The entire tirade about retail pharmacy is here
My last comment…the one I’m sure will draw fire, is regarding the
Birth Control Pill argument…. I am on your side that moral and
religious believes should play no role in pharmacy dispensing…
Refusal to dispense based upon those things goes against everything the
healthcare industry stands for (do no harm, yada, yada)… But I must
have read 15 comments you’ve posted over the past number of months that
all relate some story of a ‘vicodin addict or loser’ trying to get an
early refill or pull one over on you… Let me ask you…. What
percentage of vicodin (or pick your drug…I won’t go the route of
mentioning your personal favorite) prescriptions do you fill? Of 10
that you get, how many are legit in your view and you agree to
dispense? Does someone’s appearance play a role in determining that
script’s validity in your eyes? Some of your comments on the person’s
smell, clothing, hygiene all seem to imply that you do…. Is that a
‘moral judgement you’re making’? One person’s street drug is another
person’s morning coffee and cigarrette. The only difference is that one
is illicit and therefore hard to get, and the other is has entire store
chains devoted to it….(Starbucks…?)
First off, comparing a moral objection to dispense birth control vs refusing to dispense vicodin thats a week too early isn’t even an argument. Its even stupid to even start to compare them. How can you even start to equate “You know, God says that abortion is wrong so I refuse to fill your pills.. MURDERER” to “Uh, you just got 120 vicodin from another doctor 4 days ago, I’m not filling this until you are due”? One is a 100% your own personal opinion and the other is doing what the DEA mandated our job to be (not to mention a huge safety/health/do-no-harm issue). To answer your question, of those 10 Rx’s I have a pretty good assumption that at least 7 or 8 are being diverted (does everyone need Vicodin, Valium, AND Soma?). However can I do anything about it? No. Why? I have no proof that there is, and there is that chance that they aren’t being diverted and actually used. So if they are on time, I dispense it without question.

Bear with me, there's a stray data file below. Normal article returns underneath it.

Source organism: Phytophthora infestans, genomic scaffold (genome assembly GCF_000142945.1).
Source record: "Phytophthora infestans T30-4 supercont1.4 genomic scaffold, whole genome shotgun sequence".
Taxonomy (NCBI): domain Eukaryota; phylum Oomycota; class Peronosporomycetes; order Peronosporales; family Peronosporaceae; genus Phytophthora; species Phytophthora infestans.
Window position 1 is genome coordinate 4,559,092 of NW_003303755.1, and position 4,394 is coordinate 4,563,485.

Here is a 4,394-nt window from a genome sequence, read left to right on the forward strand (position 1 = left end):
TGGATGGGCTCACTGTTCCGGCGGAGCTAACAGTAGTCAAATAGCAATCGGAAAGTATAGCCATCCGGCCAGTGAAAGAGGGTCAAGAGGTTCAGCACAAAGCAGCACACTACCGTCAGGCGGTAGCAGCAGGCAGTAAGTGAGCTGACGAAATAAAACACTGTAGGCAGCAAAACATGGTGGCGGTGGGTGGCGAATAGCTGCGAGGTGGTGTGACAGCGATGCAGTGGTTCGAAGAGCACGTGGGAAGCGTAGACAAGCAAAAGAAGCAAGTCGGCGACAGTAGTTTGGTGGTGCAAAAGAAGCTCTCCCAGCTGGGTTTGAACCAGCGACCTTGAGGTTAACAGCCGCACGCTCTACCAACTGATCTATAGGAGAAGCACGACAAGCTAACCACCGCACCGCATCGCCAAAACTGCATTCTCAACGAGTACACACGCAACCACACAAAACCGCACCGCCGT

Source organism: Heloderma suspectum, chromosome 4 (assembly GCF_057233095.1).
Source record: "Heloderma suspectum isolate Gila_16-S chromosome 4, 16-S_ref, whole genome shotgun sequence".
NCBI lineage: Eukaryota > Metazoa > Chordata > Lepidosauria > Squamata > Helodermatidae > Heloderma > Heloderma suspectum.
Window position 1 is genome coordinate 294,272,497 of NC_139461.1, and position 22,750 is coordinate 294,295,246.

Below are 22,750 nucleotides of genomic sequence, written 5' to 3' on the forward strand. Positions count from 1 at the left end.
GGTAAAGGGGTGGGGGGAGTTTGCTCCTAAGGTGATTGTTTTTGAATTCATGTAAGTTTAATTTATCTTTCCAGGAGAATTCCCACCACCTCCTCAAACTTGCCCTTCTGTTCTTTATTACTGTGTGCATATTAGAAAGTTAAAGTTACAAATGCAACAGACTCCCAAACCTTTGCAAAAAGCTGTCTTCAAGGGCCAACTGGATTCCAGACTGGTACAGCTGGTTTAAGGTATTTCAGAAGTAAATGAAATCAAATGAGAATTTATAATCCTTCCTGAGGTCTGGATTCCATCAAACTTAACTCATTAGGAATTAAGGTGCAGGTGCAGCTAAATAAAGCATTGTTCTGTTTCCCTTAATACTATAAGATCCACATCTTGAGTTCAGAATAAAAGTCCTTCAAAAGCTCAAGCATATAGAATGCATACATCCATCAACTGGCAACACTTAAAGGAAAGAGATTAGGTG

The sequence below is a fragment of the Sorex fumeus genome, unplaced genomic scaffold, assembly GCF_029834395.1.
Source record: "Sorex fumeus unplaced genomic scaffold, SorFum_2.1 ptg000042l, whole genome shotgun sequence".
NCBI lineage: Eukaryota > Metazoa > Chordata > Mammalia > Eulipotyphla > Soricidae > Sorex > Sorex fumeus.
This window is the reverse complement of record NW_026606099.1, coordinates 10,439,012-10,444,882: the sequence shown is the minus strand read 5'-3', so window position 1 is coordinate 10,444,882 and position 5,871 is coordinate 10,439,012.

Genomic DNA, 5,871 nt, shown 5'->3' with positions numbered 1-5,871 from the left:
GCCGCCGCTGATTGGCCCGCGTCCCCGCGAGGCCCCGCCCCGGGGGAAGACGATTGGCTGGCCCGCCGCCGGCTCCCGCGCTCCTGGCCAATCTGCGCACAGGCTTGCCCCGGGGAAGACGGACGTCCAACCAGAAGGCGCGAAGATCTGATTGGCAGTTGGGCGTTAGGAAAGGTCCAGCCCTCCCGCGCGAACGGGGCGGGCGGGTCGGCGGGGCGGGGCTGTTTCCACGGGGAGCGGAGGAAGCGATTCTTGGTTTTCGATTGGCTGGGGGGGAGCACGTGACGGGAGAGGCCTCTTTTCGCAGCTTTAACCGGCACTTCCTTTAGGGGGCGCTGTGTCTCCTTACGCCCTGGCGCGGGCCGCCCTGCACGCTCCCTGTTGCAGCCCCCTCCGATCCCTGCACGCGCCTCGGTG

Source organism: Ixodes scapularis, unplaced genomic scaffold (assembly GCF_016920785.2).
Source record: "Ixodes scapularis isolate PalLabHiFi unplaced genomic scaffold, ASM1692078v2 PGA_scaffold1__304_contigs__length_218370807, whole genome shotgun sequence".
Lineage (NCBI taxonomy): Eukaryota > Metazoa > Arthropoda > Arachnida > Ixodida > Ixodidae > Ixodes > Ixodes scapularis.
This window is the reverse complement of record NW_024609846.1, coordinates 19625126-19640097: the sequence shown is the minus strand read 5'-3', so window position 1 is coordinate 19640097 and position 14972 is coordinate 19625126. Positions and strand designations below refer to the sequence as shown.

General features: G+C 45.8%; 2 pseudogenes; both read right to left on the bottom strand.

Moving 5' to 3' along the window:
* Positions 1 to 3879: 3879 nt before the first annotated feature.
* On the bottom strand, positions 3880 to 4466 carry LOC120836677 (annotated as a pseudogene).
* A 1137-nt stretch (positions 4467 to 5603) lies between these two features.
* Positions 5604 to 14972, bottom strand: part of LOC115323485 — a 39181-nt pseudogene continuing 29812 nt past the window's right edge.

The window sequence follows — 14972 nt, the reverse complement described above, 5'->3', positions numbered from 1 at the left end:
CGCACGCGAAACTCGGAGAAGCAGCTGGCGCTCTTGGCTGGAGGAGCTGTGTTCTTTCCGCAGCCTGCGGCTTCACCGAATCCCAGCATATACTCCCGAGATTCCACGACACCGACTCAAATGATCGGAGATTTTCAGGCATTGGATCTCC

So would you call someone who “loses/gets stolen” their vicodin Rx at least 3 times a month, always calls in 10 days early, doctor shops and is on every ER’s “do not dispense” list an addict? Is that a call of morals like refusing to dispense Plan-B or a good statement of fact that you need to keep an eye on this person. Its not even a moral call but a ‘get-you-head-out-of-your-ass’ call.
The personal appearance argument is vague at best. I look at every Rx with a huge grain of salt especially if they are a new patient or an out of town patient/doctor. I’m just as quick to call out doctor shoppers if they are a long-term patient or someone i’ve never seen before. You know why? Its my job.
Never in my career have I ever said “you know what, you look strung out and I think you are on way too much of this. I am going to refuse it for no good reason other than my own”. It doesn’t work that way. I have however refused to refill based upon “Uh, if you take this how you are taking it, you are going to blow out your liver from 10 grams of tylenol a day, let me call the doctor”. Thats a safety issue, not a “moral judgement”.
Judging by the rest of your comment, I doubt that you work retail.
An interesting tidbit of real-life info for those pharmacy students out there… One of the sucky part of my job is having to monitor diversion in a large setting… We use many tools to do this in order to track patterns.
Ah, I was right.
- Paying the PBM’s to service them.
- Im dreaming of a Crackhead Christmas.
- SOMABOTS, TRANSFORM!
- A pharmacist example for non-pharmacists.
- Trying to not kill your patients.
- An open letter to my patients.
- The FDA obviously hates the public and needs to lay off the crack pipe.
- How to make your pharmacy career less painful.